GEORGE IS IN A RUSH. "I'm on my way to work," he says curtly, before stuffing one cloth satchel into a brown locker and then pulling out another.
But when he finishes the transfer, he points to the locker's closed door—one of several lining the south wall in the lobby of Bud Clark Commons, Old Town's still-pretty-new homelessness resource center and shelter complex.
"It's been huge. I don't have to wear the same thing every day," says George, a nattily dressed Portland State student who says he got behind on his bills and lost his housing in the middle of January. "It's the most important thing I have, this locker."
Across the lobby, another client waits for his microwave lunch and looks around at the nearly 50 people who'd crammed into the place on a recent rainy afternoon to maybe use a computer, talk to a social worker, or even just bask in a hot shower.
"It's the only day center in the city," says Jeff, who's been homeless, on and off, for five years. "It's packed every day."
To mark the six-month anniversary of the $47 million complex—and launch a public-relations push for thousands more in operating cash to keep things running, despite a citywide budget crunch—this month the Portland Housing Bureau issued a short report meant to show precisely how successful the project has been.
According to the report, more than 4,200 people have passed through the Bud Clark Commons day center since its grand opening last June, with just under half of those clients using the center as a link to social services. Moreover, close to 300 people have managed to loft themselves into permanent housing. Housing officials were planning to present their findings to city council on Wednesday, January 25.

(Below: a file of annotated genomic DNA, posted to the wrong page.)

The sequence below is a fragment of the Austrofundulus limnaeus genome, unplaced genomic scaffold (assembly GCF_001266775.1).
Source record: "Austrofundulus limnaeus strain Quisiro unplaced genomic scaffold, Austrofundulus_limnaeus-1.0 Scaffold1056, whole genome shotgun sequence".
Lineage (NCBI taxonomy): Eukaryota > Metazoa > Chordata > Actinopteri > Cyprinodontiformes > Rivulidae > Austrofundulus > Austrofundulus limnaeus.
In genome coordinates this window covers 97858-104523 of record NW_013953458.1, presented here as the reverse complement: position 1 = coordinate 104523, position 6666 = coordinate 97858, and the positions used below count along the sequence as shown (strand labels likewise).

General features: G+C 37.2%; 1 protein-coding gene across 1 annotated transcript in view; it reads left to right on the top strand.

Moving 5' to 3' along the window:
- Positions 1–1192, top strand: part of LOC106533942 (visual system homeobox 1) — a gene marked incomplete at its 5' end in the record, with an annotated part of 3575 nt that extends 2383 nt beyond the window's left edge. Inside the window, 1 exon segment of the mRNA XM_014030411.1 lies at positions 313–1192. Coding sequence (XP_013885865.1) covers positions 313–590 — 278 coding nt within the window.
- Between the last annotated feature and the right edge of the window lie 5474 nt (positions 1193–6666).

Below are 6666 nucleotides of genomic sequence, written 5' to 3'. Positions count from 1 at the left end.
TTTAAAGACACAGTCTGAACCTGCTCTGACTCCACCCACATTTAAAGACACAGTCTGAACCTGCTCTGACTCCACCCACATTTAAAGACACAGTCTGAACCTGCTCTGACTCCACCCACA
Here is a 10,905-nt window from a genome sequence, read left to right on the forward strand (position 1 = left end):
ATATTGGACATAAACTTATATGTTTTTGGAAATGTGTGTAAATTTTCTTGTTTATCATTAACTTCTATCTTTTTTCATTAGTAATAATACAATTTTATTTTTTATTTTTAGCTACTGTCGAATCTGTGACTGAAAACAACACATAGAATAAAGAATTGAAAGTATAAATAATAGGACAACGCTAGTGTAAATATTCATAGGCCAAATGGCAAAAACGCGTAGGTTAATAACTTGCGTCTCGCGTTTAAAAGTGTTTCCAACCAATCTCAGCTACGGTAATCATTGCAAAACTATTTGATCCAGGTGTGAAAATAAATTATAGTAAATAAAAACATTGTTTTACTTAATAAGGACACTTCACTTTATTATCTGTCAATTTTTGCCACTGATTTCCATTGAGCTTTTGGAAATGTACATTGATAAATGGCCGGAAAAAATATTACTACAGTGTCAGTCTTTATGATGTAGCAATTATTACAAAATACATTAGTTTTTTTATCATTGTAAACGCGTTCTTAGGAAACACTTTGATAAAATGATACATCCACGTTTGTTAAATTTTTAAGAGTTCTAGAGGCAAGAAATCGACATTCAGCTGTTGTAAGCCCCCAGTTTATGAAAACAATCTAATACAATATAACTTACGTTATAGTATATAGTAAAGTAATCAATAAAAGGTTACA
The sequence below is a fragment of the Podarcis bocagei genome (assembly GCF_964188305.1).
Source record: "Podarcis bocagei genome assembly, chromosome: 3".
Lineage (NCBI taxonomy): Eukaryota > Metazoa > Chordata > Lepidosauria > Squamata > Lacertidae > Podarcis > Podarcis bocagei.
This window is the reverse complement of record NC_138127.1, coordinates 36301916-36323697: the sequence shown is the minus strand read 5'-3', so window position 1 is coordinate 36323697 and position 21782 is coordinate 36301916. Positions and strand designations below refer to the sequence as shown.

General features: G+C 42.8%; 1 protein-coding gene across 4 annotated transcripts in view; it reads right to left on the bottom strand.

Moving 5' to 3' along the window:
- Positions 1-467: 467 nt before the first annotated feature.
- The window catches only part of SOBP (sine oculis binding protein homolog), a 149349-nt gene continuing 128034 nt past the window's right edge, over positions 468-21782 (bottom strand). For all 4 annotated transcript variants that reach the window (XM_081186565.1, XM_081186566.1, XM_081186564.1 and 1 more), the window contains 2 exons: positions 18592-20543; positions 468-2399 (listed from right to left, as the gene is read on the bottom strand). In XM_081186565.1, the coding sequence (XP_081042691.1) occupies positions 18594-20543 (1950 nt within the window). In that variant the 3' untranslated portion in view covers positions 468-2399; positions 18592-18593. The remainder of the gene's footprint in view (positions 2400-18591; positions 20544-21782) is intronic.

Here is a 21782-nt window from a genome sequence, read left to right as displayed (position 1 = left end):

One Old Town business owner, Howard Weiner, told the Mercury he's noticed a distinct change in the neighborhood—long a magnet for homeless Portlanders because of its concentration of social services agencies. Crowds of people hanging on the sidewalks, easy prey for neighborhood drug dealers, have vanished.
"What's happened is the success of the day center," Weiner says.
Now, hoping to build on Bud Clark Commons' example, Multnomah County is looking to build a new six-story health center on long-vacant land directly east of the facility.
That's not to say Bud Clark Commons has been a panacea. The housing portion of the facility—with apartments and treatment reserved for 130 people deemed the city's most chronically homeless—has been filled for months, with an additional 315 people on the waiting list.
Jeff, who's been homeless in two other towns, says Portland stands out just by offering some place to go.
"No one who walks into a business wearing three backpacks and not having showered in three weeks can get a job," he says. "You want to take a shower and do your clothes? It's the only place. It's vital."